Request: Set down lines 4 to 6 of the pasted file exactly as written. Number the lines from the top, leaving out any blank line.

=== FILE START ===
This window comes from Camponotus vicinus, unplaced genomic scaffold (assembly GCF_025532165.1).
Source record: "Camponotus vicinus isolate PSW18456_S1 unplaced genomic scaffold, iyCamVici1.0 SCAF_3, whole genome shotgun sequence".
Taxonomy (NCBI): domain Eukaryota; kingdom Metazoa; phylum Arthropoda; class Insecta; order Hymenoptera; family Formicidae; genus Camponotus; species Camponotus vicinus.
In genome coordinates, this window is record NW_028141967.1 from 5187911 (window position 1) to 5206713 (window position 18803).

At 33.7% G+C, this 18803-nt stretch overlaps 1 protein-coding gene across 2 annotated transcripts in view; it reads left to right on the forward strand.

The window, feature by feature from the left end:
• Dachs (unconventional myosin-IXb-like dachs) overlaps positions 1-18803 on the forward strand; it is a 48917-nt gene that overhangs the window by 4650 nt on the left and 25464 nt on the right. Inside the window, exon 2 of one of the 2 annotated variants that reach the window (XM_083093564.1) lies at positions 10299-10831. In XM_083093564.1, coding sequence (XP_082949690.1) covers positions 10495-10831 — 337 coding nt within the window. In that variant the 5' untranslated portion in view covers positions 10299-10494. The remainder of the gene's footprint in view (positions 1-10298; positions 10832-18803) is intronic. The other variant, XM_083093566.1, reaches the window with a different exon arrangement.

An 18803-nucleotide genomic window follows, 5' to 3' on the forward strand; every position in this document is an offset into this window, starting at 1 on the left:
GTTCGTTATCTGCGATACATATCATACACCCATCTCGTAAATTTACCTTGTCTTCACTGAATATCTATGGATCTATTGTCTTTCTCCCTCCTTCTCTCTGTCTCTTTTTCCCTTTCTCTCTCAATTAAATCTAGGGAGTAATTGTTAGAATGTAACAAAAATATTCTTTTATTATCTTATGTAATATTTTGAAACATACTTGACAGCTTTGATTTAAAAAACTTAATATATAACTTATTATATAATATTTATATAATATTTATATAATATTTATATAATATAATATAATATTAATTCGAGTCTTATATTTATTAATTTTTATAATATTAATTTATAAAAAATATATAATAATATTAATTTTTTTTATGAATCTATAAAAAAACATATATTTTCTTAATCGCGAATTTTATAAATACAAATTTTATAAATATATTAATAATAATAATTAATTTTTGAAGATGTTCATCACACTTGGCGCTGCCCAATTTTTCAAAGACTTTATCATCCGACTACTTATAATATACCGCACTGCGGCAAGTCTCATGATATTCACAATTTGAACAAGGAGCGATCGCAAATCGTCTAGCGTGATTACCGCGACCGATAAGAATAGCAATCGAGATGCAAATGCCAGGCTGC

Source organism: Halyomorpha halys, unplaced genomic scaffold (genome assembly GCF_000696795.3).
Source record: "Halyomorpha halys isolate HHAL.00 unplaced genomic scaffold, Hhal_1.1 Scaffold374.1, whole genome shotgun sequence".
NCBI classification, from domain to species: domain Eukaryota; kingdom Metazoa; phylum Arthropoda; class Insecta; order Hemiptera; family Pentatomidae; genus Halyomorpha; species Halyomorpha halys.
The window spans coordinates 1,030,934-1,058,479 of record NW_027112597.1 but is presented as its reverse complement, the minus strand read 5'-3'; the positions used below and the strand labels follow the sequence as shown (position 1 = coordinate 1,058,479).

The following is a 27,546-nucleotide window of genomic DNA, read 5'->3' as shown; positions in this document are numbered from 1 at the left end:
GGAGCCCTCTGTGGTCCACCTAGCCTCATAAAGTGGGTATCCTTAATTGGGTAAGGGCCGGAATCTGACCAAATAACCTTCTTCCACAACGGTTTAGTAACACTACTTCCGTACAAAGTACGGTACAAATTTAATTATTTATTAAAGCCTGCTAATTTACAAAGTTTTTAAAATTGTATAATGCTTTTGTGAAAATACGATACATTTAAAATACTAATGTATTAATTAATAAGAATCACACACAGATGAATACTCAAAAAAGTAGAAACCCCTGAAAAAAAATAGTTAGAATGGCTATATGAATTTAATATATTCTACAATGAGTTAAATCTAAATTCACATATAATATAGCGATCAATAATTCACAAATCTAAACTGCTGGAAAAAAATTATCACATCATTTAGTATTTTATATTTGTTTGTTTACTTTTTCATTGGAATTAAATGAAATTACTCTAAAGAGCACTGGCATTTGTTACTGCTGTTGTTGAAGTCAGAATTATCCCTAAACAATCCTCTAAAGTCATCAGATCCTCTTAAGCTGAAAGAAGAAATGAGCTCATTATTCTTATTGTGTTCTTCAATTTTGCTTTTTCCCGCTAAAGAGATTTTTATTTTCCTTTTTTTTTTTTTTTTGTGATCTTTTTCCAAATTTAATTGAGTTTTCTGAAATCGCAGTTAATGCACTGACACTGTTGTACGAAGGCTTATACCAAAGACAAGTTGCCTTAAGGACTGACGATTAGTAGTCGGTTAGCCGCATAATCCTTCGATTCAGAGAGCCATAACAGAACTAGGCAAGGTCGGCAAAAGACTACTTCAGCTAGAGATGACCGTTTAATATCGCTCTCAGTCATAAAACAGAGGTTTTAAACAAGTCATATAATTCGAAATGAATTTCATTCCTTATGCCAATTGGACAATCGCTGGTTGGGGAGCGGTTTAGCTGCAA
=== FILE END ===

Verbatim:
In genome coordinates, this window is record NW_028141967.1 from 5187911 (window position 1) to 5206713 (window position 18803).

At 33.7% G+C, this 18803-nt stretch overlaps 1 protein-coding gene across 2 annotated transcripts in view; it reads left to right on the forward strand.

The window, feature by feature from the left end: